Ruthenium plays no known biological role but it strongly stains human skin.
A hard, white metal, ruthenium does not tarnish at normal temperatures, but under certain conditions it oxidizes explosively.
Small amounts of ruthenium can increase the hardness of platinum and palladium.
Seven stable isotopes of ruthenium have been found in nature: 96Ru, 98Ru, 99Ru, 100Ru, 101Ru, 102Ru, and 104Ru.
Jцns Berzelius and Gottfried Osann nearly discovered ruthenium in 1827.
Ruthenium produced in such a way contains radioactive isotopes, some with a half-life of up to 373.59 days.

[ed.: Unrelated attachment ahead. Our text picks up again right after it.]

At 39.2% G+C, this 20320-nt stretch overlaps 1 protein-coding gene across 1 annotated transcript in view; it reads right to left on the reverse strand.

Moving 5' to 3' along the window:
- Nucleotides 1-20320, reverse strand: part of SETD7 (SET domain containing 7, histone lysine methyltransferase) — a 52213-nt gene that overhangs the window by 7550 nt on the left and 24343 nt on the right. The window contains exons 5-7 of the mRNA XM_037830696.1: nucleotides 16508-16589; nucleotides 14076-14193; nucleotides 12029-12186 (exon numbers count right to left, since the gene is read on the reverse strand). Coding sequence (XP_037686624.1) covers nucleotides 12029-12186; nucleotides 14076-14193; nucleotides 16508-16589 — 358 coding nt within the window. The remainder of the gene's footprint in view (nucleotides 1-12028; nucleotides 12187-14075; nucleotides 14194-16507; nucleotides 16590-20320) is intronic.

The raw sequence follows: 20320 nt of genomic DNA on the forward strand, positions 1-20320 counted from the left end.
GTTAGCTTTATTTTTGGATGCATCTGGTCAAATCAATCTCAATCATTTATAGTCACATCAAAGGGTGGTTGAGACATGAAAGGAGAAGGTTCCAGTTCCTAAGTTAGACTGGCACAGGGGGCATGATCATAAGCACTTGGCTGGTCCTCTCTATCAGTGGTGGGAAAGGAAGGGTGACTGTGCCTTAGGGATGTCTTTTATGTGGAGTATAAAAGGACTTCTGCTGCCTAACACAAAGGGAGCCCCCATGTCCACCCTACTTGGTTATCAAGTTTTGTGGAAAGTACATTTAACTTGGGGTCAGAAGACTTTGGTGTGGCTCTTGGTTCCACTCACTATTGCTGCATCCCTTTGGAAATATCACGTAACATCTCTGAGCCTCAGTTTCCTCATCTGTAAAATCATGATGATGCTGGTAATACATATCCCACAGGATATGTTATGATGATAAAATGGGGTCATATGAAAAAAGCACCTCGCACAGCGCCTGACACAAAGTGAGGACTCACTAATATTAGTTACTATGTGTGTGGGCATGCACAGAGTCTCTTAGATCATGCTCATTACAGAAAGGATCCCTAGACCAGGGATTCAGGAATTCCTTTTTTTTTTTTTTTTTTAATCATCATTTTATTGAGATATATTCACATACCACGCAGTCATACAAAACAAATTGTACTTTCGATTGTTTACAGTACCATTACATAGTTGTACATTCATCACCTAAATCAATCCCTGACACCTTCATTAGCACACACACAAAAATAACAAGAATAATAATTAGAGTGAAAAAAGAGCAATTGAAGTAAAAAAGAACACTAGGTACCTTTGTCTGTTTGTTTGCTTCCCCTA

The compound ruthenium tetroxide (RuO4), similar to osmium tetroxide, is highly toxic and may explode.
The ruthenium organometallic compound easiest to make is RuHCl(CO)(PPh3)3.
Ruthenium (chemical symbol Ru, atomic number 44) is a rare, hard, white metal.
Ruthenium readily forms organometallic compounds in which its atoms are directly bonded to carbon atoms.
Grubbs' catalyst and Roper's complex are two of the important organometallic catalysts based on ruthenium.